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Why I started NCIS

NCIS is me, Joel White. Who am I, and how did I decide to start this business?

I am retired and have returned to the North Country/White Mountain Region after being “away” for thirty years. My wife and I acquired a home and small woodlot in south South Lancaster, NH. In 2019, we began the challenge of maintaining our log home and being good custodians of our nearly 20 acres of woodland.

In my past, I was only dimly aware of invasive plant species. Some of them, like dandelions, were spread above timberline in the White Mountains from the waste products of horses and donkeys. We lived in the West for a while and learned about invasive plants that were shouldering out the native species of ground cover. Back here, one fateful day 2020, while out measuring Big Trees near Garland Brook, I was introduced to acres of Japanese knotweed. I was duly impressed with the stories I heard about how aggressive and tenacious that plant is.

It was one of those life moments when you will never be able to “unsee” what you have just seen and identified. After that initial identification, I saw Japanese knotweed almost everywhere I looked.

Around that same time, the town of Lancaster was putting together the town’s draft Master Plan. There was notice that the Natural Resources section of that plan was being given a public airing. Concerned with knotweed and other invasive plant species, I went to the hearing.

I had the good fortune to learn that representatives from the Upper Connecticut Citizens Invasive Species Management Area (UC-CISMA) were giving a tour of some Japanese knotweed-infested areas of the Israel River, in downtown Lancaster, to the Lancaster Conservation Commission. They graciously invited me to join in looking at and learning about Japanese knotweed, which, since it was April, was just getting started in its growing cycle.

As a result of cooperation between the Transfer Station Staff, the Lancaster Conservation Commission, local volunteers, and UC-CISMA, a demonstration plot was designed for one of the areas of knotweed at the Town’s Transfer Station. We spent a hot, sweaty August morning working on that test plot. The Conservation Commission provided signage about Japanese knotweed and the demonstration plot. UC-CISMA donated the materials.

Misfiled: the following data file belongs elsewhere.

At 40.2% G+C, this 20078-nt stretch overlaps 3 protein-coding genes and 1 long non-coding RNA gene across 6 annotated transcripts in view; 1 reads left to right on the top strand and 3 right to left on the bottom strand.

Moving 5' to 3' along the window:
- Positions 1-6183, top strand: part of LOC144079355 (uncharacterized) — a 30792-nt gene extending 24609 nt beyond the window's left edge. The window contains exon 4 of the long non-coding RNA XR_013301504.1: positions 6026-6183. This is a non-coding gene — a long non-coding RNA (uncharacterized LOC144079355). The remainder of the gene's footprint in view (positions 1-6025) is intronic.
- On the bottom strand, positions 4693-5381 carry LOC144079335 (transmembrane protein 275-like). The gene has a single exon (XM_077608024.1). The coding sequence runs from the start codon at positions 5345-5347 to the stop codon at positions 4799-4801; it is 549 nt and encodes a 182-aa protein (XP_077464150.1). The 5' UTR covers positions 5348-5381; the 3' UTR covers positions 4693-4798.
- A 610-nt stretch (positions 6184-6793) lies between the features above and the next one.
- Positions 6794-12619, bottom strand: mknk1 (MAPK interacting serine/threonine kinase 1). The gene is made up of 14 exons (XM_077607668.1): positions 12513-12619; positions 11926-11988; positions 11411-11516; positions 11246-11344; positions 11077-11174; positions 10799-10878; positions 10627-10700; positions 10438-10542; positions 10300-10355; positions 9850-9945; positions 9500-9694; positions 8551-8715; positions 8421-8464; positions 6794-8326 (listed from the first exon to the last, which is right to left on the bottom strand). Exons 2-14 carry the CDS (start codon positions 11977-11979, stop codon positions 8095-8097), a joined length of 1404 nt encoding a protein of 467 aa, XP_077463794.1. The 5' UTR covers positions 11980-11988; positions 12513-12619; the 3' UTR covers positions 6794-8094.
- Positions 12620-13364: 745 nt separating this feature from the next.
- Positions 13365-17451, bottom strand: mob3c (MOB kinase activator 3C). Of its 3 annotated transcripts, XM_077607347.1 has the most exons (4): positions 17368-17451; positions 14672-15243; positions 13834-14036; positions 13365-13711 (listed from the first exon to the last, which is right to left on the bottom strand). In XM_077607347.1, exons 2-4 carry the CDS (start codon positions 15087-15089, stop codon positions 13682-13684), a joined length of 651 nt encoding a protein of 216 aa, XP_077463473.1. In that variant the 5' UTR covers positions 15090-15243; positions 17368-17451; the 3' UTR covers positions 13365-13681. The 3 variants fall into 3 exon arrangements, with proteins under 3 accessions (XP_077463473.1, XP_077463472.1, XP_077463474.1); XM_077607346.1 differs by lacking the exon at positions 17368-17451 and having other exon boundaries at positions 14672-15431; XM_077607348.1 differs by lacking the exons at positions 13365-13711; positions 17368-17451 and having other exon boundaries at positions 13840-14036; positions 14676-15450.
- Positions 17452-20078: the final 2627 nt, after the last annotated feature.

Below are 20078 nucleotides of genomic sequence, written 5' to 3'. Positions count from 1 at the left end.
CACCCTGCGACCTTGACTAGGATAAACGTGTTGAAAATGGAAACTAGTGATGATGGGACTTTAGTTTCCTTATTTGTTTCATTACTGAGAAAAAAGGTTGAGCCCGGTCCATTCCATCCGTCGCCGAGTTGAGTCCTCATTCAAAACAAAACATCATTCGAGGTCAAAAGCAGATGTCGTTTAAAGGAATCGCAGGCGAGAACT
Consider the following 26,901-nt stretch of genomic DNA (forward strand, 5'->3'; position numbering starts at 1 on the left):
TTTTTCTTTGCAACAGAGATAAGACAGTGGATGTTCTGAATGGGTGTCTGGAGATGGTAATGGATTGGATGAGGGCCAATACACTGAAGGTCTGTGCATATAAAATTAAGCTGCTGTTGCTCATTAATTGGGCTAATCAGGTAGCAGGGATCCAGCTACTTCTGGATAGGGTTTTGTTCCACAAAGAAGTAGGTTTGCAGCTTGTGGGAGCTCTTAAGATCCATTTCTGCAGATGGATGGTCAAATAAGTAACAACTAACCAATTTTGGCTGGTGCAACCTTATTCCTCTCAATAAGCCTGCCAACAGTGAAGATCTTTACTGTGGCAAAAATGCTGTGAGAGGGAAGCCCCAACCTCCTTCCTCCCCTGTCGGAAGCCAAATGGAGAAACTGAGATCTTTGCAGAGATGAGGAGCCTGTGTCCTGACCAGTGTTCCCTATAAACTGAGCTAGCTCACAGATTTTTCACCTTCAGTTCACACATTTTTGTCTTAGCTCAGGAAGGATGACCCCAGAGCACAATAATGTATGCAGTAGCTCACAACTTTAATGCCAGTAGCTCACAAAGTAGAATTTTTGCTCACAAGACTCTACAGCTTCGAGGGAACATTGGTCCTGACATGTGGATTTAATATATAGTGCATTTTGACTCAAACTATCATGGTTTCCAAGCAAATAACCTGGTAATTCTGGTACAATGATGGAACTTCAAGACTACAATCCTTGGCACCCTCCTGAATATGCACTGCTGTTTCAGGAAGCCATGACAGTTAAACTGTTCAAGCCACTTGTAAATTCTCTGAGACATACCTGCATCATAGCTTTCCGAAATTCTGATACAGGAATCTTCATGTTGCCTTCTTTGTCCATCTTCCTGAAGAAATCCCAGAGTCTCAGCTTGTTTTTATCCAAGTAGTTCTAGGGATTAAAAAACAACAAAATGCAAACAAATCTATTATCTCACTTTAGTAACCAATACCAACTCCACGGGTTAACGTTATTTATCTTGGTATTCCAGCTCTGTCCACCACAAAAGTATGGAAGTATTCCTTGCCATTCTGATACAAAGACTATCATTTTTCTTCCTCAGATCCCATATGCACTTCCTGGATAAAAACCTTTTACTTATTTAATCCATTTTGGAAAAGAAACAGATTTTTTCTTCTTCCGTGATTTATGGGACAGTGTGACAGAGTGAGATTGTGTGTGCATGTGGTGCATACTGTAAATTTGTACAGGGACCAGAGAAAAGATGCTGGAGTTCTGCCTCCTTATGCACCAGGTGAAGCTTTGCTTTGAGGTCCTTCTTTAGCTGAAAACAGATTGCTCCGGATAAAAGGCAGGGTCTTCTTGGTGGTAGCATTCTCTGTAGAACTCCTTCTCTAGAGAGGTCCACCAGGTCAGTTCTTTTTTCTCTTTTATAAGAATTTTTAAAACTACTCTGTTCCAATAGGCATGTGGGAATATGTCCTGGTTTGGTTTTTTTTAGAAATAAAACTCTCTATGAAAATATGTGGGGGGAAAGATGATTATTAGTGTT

I learned that Japanese knotweed eradication is a long-term project. You cannot expect “one and done."

I learned that most likely, Japanese knotweed eradication would probably require the application of herbicide.

I learned that, if I was unfortunate enough to have knotweed on my property, which I DO NOT, I could spray it with an appropriate herbicide (a general-use product) on my own land. However, I could not use the general-use herbicide on anyone else’s property unless I was licensed by the State of New Hampshire. I am now licensed in the State of New Hampshire. But, even with a license, I can coach you about how to remove knotweed on your own property and perhaps provide the equipment for you to do so.

The Town of Lancaster is taking a leading role in addressing Japanese knotweed. Town officials have secured funding to treat Japanese knotweed, using a licensed commercial herbicide applicator on public and private property (with permission).

This is a good start, but a lot more has to be done. We need cost-effective applicators that are local, and we need to develop funding opportunities to provide private landowners with financial assistance to deal with Japanese knotweed and other invasive plant species.

Developing funding opportunities is not something that I am well-equipped to do. However, helping an individual recognize knotweed, inventory the size of the patch, develop a plan for dealing with that patch, help carry out that plan, and follow up if needed, is something that is in my skill set.

Yes, there are other important invasive plant species--and I will gladly help you deal with those--but my #1 target for invasive species is Japanese knotweed.


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